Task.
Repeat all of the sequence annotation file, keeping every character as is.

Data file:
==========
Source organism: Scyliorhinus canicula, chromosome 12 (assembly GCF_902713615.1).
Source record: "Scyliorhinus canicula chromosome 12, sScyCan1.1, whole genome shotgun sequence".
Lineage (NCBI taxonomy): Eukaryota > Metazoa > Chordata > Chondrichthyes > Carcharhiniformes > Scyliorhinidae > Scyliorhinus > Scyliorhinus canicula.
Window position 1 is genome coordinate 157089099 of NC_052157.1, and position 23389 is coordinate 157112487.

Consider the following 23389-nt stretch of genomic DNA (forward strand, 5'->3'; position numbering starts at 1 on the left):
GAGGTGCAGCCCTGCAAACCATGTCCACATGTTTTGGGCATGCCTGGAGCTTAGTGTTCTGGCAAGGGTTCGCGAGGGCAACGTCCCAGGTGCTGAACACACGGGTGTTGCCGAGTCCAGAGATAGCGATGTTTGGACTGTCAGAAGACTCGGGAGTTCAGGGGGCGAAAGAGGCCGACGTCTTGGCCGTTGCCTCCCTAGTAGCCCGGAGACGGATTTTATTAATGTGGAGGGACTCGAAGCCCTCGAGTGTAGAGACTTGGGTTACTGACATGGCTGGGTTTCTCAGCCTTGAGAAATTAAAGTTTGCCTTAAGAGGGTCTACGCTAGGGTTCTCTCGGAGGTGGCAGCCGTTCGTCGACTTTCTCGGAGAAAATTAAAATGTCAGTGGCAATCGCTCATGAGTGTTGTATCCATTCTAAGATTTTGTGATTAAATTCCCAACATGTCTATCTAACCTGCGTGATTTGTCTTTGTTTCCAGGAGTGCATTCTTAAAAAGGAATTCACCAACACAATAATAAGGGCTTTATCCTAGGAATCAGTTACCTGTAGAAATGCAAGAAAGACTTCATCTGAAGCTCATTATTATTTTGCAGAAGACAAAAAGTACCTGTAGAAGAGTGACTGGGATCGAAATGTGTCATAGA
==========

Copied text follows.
Source organism: Scyliorhinus canicula, chromosome 12 (assembly GCF_902713615.1).
Source record: "Scyliorhinus canicula chromosome 12, sScyCan1.1, whole genome shotgun sequence".
Lineage (NCBI taxonomy): Eukaryota > Metazoa > Chordata > Chondrichthyes > Carcharhiniformes > Scyliorhinidae > Scyliorhinus > Scyliorhinus canicula.
Window position 1 is genome coordinate 157089099 of NC_052157.1, and position 23389 is coordinate 157112487.

Consider the following 23389-nt stretch of genomic DNA (forward strand, 5'->3'; position numbering starts at 1 on the left):
GAGGTGCAGCCCTGCAAACCATGTCCACATGTTTTGGGCATGCCTGGAGCTTAGTGTTCTGGCAAGGGTTCGCGAGGGCAACGTCCCAGGTGCTGAACACACGGGTGTTGCCGAGTCCAGAGATAGCGATGTTTGGACTGTCAGAAGACTCGGGAGTTCAGGGGGCGAAAGAGGCCGACGTCTTGGCCGTTGCCTCCCTAGTAGCCCGGAGACGGATTTTATTAATGTGGAGGGACTCGAAGCCCTCGAGTGTAGAGACTTGGGTTACTGACATGGCTGGGTTTCTCAGCCTTGAGAAATTAAAGTTTGCCTTAAGAGGGTCTACGCTAGGGTTCTCTCGGAGGTGGCAGCCGTTCGTCGACTTTCTCGGAGAAAATTAAAATGTCAGTGGCAATCGCTCATGAGTGTTGTATCCATTCTAAGATTTTGTGATTAAATTCCCAACATGTCTATCTAACCTGCGTGATTTGTCTTTGTTTCCAGGAGTGCATTCTTAAAAAGGAATTCACCAACACAATAATAAGGGCTTTATCCTAGGAATCAGTTACCTGTAGAAATGCAAGAAAGACTTCATCTGAAGCTCATTATTATTTTGCAGAAGACAAAAAGTACCTGTAGAAGAGTGACTGGGATCGAAATGTGTCATAGA